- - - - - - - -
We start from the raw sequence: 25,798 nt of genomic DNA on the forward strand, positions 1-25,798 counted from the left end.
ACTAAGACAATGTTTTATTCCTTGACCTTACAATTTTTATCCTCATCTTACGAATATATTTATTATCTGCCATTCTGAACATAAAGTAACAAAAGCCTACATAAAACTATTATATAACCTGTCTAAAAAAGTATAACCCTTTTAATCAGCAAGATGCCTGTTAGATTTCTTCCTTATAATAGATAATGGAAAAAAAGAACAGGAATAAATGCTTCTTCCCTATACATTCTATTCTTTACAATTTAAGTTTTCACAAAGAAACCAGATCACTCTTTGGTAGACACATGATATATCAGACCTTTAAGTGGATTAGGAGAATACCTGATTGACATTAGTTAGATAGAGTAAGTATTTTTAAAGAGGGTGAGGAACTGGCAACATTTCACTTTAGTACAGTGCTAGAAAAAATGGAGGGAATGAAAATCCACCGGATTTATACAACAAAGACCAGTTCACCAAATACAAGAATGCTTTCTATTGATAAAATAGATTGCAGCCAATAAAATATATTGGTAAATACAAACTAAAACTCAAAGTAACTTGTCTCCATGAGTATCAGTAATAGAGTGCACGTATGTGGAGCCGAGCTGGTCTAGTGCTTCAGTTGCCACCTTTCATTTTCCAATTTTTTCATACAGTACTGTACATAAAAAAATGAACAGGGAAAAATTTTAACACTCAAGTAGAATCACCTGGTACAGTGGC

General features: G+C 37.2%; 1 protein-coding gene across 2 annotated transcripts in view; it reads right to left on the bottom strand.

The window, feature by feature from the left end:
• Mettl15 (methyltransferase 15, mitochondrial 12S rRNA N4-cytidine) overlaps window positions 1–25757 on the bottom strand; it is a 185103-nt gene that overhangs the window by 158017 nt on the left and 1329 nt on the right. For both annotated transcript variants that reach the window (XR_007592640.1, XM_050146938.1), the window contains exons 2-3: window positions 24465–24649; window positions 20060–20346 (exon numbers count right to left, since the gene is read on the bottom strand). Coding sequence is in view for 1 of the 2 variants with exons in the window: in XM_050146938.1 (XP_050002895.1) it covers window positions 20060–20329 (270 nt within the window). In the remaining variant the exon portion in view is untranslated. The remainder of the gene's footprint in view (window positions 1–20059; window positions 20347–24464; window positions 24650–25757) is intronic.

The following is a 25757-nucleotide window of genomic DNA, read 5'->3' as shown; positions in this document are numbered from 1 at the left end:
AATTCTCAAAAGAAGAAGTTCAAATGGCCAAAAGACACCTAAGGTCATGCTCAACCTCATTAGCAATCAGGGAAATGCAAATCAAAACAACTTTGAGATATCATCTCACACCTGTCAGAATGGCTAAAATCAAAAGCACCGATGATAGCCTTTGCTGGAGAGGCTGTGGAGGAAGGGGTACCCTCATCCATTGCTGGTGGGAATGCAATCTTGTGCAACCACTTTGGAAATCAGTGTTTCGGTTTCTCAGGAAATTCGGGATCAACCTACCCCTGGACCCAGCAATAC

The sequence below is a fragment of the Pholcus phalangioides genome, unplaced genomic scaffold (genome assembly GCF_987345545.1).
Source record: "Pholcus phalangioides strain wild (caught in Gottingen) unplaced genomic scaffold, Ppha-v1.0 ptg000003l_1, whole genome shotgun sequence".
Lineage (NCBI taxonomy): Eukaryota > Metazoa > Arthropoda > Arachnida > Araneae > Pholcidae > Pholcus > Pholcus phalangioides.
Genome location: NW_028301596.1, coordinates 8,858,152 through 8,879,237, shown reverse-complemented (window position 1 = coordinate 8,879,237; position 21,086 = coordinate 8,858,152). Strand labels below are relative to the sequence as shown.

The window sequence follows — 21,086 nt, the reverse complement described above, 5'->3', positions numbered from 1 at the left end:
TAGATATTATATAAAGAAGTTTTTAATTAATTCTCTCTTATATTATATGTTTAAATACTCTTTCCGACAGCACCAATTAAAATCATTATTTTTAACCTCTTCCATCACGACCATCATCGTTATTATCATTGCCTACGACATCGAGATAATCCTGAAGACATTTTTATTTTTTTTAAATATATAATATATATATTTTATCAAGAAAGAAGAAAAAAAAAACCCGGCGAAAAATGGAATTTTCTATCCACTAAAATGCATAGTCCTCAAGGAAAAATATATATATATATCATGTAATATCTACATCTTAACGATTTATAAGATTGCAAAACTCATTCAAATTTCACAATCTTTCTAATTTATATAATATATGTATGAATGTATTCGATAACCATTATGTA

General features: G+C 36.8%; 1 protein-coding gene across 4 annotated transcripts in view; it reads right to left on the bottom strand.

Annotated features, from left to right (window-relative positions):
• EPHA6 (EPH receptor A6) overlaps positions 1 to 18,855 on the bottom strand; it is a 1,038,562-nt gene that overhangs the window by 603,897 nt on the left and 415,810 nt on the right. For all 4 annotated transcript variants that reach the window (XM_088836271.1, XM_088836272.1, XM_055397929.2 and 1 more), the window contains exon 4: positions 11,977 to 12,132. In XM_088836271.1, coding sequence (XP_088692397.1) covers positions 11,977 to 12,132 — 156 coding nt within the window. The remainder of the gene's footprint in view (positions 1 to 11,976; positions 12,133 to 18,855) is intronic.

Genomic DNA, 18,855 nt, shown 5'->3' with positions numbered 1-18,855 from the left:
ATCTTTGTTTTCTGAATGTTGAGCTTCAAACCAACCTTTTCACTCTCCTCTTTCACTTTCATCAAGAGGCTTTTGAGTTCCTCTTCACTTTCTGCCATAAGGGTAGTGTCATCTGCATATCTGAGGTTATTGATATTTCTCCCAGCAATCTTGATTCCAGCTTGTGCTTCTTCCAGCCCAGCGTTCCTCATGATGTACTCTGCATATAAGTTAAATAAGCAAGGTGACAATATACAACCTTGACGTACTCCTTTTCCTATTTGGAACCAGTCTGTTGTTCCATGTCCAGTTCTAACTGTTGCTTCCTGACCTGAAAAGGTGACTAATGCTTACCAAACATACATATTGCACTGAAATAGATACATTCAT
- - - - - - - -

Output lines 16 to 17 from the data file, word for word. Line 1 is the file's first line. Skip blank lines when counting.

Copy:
• EPHA6 (EPH receptor A6) overlaps positions 1 to 18,855 on the bottom strand; it is a 1,038,562-nt gene that overhangs the window by 603,897 nt on the left and 415,810 nt on the right. For all 4 annotated transcript variants that reach the window (XM_088836271.1, XM_088836272.1, XM_055397929.2 and 1 more), the window contains exon 4: positions 11,977 to 12,132. In XM_088836271.1, coding sequence (XP_088692397.1) covers positions 11,977 to 12,132 — 156 coding nt within the window. The remainder of the gene's footprint in view (positions 1 to 11,976; positions 12,133 to 18,855) is intronic.

Genomic DNA, 18,855 nt, shown 5'->3' with positions numbered 1-18,855 from the left: